Our next venue call was at Seikei University. Seikei was unusual in that we spent an entire week there rather than just a day or two like at our other venues. I found this advantageous since it offered the opportunity to get to know their students in much more depth and form longer-lasting friendships. We split off into much smaller groups of around three people and preceded to spend our time moving between different classrooms and giving a mixture of presentation, workshops and chatting to their students one-to-one. During the evenings we were taken out into Tokyo by several of the older students to see the sights and sounds of the city and to appreciate the Japanese culture of the area.
After Seikei we gave a performance in the main auditorium at Meji University. In addition to a select few locals, we gave workshops to the students before showing them our final adapted piece. That evening also offered us the opportunity to attend a special celebratory event at the British Embassy in Tokyo to celebrate the 10th anniversary of the Tour itself. Here we had the opportunity of meeting members of the Japan-British Society and the British Ambassador. Amongst the other invited guests were a group of graduates attending an engineering exchange program who had been living in Tokyo and who were also receiving funding from the Daiwa Foundation.
Our final venue in Japan was Daito Bunka (literally Great East Culture) University. Since it was our last performance before the long flight home we held an after-performance Q&A session with all the actors and production team; the audience asked us questions about the show, the English language, Shakespeare, Cambridge University – or in fact anything else! We also held a small raffle with an assortment of tourist memorabilia from the UK and hosted a buffet dinner. The following day we flew back to the UK, arriving on 3rd October at around 3pm at London Heathrow Terminal 3, just in time for the start of the new Michaelmas term.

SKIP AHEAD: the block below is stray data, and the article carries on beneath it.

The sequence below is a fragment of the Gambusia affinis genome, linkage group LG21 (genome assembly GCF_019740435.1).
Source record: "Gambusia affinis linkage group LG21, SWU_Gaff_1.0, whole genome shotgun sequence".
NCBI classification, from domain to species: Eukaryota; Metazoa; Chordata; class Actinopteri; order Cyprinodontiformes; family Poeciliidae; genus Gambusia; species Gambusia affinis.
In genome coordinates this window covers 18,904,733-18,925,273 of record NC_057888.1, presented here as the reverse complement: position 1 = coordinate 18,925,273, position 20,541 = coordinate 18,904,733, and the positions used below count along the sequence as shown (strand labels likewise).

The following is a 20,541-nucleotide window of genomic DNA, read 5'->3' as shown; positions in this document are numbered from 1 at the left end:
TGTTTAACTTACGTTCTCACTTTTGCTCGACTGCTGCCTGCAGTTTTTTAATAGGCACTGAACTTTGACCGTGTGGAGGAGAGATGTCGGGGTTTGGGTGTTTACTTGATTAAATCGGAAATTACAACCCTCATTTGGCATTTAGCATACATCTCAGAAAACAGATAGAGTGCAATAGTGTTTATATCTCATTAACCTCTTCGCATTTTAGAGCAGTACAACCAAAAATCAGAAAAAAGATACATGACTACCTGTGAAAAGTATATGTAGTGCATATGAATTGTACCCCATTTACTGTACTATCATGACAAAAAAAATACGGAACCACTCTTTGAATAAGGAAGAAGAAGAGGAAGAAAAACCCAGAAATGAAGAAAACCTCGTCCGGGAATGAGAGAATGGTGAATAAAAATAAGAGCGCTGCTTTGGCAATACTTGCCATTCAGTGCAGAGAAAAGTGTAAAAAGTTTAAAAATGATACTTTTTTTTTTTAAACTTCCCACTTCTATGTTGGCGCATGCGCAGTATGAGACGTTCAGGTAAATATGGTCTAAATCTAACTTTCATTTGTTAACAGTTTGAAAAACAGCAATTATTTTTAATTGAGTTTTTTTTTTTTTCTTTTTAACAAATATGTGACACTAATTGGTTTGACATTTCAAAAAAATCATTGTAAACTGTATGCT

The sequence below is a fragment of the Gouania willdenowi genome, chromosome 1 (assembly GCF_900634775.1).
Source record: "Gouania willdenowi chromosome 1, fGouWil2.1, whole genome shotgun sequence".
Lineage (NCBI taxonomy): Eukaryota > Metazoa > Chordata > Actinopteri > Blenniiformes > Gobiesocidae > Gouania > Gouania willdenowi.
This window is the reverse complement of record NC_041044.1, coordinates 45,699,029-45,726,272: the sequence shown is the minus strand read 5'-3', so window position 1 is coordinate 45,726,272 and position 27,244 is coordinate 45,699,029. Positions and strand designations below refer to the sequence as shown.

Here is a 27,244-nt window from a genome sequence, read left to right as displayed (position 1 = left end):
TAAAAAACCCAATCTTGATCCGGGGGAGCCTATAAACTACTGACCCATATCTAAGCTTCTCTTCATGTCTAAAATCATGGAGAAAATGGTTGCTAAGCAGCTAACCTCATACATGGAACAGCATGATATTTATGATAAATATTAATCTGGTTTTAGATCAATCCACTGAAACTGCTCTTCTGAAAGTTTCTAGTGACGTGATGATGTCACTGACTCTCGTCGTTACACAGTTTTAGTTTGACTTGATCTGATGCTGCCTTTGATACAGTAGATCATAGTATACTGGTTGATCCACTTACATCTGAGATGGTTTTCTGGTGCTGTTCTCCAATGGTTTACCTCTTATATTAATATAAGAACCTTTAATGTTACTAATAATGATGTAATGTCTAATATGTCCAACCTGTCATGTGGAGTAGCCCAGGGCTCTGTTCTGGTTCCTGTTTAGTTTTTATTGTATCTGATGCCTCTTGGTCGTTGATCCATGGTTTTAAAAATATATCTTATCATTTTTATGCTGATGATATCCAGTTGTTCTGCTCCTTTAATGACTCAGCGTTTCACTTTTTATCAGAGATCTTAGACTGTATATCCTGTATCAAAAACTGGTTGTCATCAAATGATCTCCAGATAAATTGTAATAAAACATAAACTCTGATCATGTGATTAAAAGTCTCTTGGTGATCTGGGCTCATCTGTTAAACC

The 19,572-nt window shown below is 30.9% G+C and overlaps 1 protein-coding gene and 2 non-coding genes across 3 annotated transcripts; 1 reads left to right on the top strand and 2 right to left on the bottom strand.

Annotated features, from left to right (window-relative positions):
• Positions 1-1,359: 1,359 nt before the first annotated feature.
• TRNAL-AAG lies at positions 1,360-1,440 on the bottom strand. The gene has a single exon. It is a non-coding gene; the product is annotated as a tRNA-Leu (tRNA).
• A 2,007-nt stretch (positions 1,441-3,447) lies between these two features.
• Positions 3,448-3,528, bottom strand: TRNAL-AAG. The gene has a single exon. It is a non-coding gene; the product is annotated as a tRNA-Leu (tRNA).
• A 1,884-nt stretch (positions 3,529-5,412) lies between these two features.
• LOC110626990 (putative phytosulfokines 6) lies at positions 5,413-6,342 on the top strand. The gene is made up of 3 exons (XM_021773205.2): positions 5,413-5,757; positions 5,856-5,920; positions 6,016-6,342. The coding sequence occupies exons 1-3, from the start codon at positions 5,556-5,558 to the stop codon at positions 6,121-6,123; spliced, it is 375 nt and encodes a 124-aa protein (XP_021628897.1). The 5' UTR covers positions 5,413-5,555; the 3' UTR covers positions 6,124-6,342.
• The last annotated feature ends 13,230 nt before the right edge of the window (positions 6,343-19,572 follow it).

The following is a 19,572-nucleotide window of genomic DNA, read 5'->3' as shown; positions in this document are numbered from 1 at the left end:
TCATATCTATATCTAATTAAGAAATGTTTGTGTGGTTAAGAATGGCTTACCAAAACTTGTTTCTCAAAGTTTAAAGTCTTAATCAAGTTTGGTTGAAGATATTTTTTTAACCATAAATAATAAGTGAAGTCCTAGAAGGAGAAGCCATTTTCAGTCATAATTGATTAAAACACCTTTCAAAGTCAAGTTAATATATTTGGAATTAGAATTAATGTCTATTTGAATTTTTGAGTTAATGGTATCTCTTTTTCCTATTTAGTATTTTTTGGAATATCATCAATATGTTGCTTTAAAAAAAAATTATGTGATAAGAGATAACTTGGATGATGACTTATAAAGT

After settling back into the academic rigours of the new Cambridge Year we had two more final performances to give: a single performance at the Old Sorting Office in Barnes in London and a week-long run in Robinson College Auditorium. Unlike before we didn’t give any workshops, however the performances were still enjoyed by all.

In summary, I found the Pembroke Players Japan Tour to be thoroughly enjoyable, educationally rewarding and intellectually stimulating. It has definitely sparked a desire to return to the country at some point in the future and has gifted me with several long-distance friendships. I would like to thank both Fitzwilliam College for awarding my funding from the Flightbookers Fund and the award donor for contributing financially to an overwhelmingly fantastic and unmissable experience – I am feel extremely fortunate to have had this opportunity.